Blue Christmas: Grieving through the holidays

December 27, 2003

A few years ago, if I’d had my druthers for Christmas, I would have put a paper bag over my head on December 1, crawled under the bed and hidden out until Christmas was over—perhaps until Christmas 2007.

Fred, my husband of 17 years, had died in April, and I could hardly stand the thought of Advent, with its talk about hope and expectation, let alone the holly-jolly, joy-to-the-world celebration of Christmas. Grief can debilitate a person in ordinary times. In extraordinary times, such as the holidays, it can obliterate.

I couldn’t afford to be obliterated. I have two daughters, each of whom has gone forth and multiplied. However deep my despair, I wanted my grandchildren to observe and understand that life and people do go on, even in the midst of grief. Children aren’t much interested in nuance, but they know that if Grandma doesn’t put up a Christmas tree, the world has ended. I had no choice.

I didn’t have the energy to hunt down a live tree, and I’d given away the sculpted blue spruce we’d used after Fred’s stem cell transplant, to protect him from the killer molds and fungi that lurk in real trees. I was at a standstill until, wandering in Kmart, I came upon a ghastly six-foot-tall Christmas tree painted a shade of white that sucked the color from everything around it. This tree had no pretensions: it was perfectly ugly. Somehow its ugliness soothed me. Unable to face the boxes of ornaments Fred and I had acquired over the years, I searched out and bought four boxes of deep-blue, shiny balls.

Decorated, the tree darkened the entire living room. When my piano teacher, Brian, came by that afternoon, he peered at it for a long moment and said, “I think I can help make it look better. I’ll be back in a little while.” An hour later he returned with three boxes of miniature blue lights. I went off to the kitchen to put on a pot of coffee and work on that day’s allotment of crying. When I returned, the 300 lights were burning brightly. The tree still looked like hell, but at least it looked like my own personal brand of hell: brittle, pallid and cold.

That year we held our family gathering on the Saturday before Christmas. Going to Grandma’s on Christmas morning felt too harsh with Fred gone, though each of us, all the way down to five-year-old Joe, was clear that Fred was absolutely dead. Our former rituals wouldn’t work any longer; we groped to find some other way of being.

Tara, my older daughter, was concerned that my stack of gifts would appear sparse that year, so she cast a wide net to make up the difference. After giving her three presents, her children, Joe and Elizabeth, each gave me two. Elizabeth’s eyes sparkled as she handed me my present from their dog, Tiger. Giggling, Joe handed me the one from his best friend, their neighbor-dog, Chip. Even the lop-eared bunny that lived at the elementary school but was visiting for the holidays had sent along a present. I unwrapped for a very long time, and as present after present appeared in my lap, my numbness eased just a bit.

My younger daughter, Jennifer, and her two sons offered a different kind of abundance. When I picked up a hefty oblong box, Devin leaned in close and Bradley peered over his shoulder. Ripping off a swath of giftwrap, I saw a two-pound box of Whitman’s chocolates. For 18 years, Fred had given me an identical box every Valentine’s Day and every Mother’s Day. I teetered on the edge of tears and shot Jennifer a “you’ve pushed me out on thin ice here” look. She spread her hands wide, palms open. “Mama, it wasn’t me.” She said Bradley had come barreling through the front door one day, demanding that they go to the store at once. When he’d explained why—“Grandpa always bought Grandma candy, and she’ll be sad if she doesn’t get any”—they piled into the car.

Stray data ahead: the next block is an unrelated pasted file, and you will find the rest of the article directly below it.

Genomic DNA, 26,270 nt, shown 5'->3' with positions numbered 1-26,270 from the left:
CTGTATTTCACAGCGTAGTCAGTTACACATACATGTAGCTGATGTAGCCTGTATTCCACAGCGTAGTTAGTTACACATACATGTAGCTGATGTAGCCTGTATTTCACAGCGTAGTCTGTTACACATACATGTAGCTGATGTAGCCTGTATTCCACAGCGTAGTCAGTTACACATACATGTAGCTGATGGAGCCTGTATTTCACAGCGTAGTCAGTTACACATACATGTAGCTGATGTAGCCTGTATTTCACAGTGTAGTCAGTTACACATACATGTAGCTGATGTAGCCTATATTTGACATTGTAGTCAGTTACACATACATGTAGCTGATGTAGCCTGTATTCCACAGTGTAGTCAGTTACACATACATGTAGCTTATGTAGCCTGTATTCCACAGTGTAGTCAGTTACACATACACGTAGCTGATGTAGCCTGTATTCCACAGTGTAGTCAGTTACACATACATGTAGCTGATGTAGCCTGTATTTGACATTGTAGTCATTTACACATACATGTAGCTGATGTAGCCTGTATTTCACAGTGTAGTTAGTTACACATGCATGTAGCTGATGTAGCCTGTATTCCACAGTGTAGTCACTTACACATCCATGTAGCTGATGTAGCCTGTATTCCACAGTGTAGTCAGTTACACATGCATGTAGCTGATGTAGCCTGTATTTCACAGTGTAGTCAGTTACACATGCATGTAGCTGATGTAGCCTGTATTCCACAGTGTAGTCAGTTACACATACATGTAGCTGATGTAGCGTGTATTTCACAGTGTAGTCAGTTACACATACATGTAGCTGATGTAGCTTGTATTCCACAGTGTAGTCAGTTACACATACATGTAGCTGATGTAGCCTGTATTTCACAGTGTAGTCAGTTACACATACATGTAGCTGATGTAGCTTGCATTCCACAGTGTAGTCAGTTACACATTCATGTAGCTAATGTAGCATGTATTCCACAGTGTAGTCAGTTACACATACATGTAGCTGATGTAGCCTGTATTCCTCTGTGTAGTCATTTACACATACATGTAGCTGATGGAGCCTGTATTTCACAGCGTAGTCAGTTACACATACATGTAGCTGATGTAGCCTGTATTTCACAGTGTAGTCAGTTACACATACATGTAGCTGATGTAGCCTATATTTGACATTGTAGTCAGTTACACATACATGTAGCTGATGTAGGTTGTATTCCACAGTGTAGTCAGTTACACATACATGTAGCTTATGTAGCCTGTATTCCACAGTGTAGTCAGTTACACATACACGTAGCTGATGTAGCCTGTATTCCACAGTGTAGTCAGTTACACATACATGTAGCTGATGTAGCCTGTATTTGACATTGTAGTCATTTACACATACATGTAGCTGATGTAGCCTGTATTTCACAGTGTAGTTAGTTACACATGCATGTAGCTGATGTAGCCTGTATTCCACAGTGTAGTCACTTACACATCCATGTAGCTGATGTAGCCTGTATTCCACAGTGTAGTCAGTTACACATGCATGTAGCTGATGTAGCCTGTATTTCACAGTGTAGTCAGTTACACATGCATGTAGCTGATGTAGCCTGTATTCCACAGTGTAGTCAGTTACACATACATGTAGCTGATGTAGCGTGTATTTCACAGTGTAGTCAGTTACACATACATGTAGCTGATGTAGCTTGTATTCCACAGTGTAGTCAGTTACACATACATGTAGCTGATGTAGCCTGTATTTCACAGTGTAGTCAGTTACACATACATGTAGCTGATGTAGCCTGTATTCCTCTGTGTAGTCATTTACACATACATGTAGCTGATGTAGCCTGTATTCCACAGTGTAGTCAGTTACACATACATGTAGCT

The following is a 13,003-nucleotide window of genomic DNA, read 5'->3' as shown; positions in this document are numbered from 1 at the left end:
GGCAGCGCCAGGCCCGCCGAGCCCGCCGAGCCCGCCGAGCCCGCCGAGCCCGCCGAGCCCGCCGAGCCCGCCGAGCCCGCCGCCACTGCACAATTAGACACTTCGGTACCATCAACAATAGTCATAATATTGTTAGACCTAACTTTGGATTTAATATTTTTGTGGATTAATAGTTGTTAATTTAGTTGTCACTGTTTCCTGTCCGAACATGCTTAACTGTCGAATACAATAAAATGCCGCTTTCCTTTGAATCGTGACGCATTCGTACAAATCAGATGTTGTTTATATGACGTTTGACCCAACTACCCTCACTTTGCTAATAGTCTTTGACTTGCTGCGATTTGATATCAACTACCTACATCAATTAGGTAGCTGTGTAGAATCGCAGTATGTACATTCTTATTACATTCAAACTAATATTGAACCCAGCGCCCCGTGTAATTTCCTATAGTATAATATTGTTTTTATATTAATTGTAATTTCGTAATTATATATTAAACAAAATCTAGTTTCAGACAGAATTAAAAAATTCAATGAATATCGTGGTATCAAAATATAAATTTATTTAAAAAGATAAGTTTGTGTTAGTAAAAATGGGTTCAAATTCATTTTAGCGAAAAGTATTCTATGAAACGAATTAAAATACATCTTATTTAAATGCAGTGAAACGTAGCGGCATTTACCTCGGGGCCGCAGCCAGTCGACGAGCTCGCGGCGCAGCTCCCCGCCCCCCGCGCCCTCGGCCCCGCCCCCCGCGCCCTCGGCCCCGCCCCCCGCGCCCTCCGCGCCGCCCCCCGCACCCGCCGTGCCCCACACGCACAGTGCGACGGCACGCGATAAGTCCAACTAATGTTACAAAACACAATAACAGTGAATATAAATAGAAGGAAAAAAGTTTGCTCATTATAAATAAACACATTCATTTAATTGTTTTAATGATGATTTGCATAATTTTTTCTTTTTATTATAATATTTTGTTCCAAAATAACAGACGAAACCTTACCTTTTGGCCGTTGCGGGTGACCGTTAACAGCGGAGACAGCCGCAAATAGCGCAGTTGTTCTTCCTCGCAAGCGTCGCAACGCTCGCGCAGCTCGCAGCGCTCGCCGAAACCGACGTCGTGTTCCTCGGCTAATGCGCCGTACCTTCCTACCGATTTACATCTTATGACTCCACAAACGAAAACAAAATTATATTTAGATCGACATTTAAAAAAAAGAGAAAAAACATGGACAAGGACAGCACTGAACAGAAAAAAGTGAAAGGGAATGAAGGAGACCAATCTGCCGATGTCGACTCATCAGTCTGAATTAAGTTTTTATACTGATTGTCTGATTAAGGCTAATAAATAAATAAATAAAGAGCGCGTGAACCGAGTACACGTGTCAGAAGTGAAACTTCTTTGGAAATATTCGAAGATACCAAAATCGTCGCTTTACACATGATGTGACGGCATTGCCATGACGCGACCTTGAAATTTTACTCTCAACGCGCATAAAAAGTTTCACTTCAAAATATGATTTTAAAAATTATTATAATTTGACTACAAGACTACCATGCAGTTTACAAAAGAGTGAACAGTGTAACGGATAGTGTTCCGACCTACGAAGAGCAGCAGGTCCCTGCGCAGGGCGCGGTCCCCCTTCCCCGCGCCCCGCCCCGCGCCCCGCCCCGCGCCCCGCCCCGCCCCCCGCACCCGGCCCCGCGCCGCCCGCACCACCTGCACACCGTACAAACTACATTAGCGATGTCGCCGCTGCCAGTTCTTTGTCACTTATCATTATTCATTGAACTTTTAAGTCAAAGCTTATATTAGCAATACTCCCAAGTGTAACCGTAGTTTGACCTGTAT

After all the presents were opened, my grandchildren were aglow with contentment. I was grateful for the kindness, but contented? No. Happy? No. Some friends were disappointed when I couldn’t tell them later that I’d enjoyed myself. Yes, they knew Fred was dead, but couldn’t I rise above it? Couldn’t I enter into the spirit of the season? After all, we were celebrating the birth of Jesus. Didn’t that matter to me?

Frankly, on that particular Christmas, little mattered to me. I didn’t want to hear carols. I didn’t want to be cheered up. I didn’t want to look at perky Christmas cards. I wanted the same thing I’d wanted every day for eight months: the strength to force myself out of bed in the morning, to brush my teeth and to eat. I knew, even if nobody else did, that it wasn’t my Christian duty to be happy during the holidays. It was enough for me to remember, as best I could, that God loves us in our pain.

That Christmas was the simplest of our lives and also the most honest. Everything false or contrived had fallen away. Worries about what to wear or eat and whether people would like their presents carried no weight. There was no hurry, no artifice, no attempt to force happiness. God doesn’t require smiles from us, not even at Christmas. God doesn’t begrudge sadness; God honors it. Maybe that’s why in my memory of that day my children and grandchildren and I are a still life bathed in cool blue light. In our offering and receiving of memories and mercy, our souls were, at least for a few hours, restored.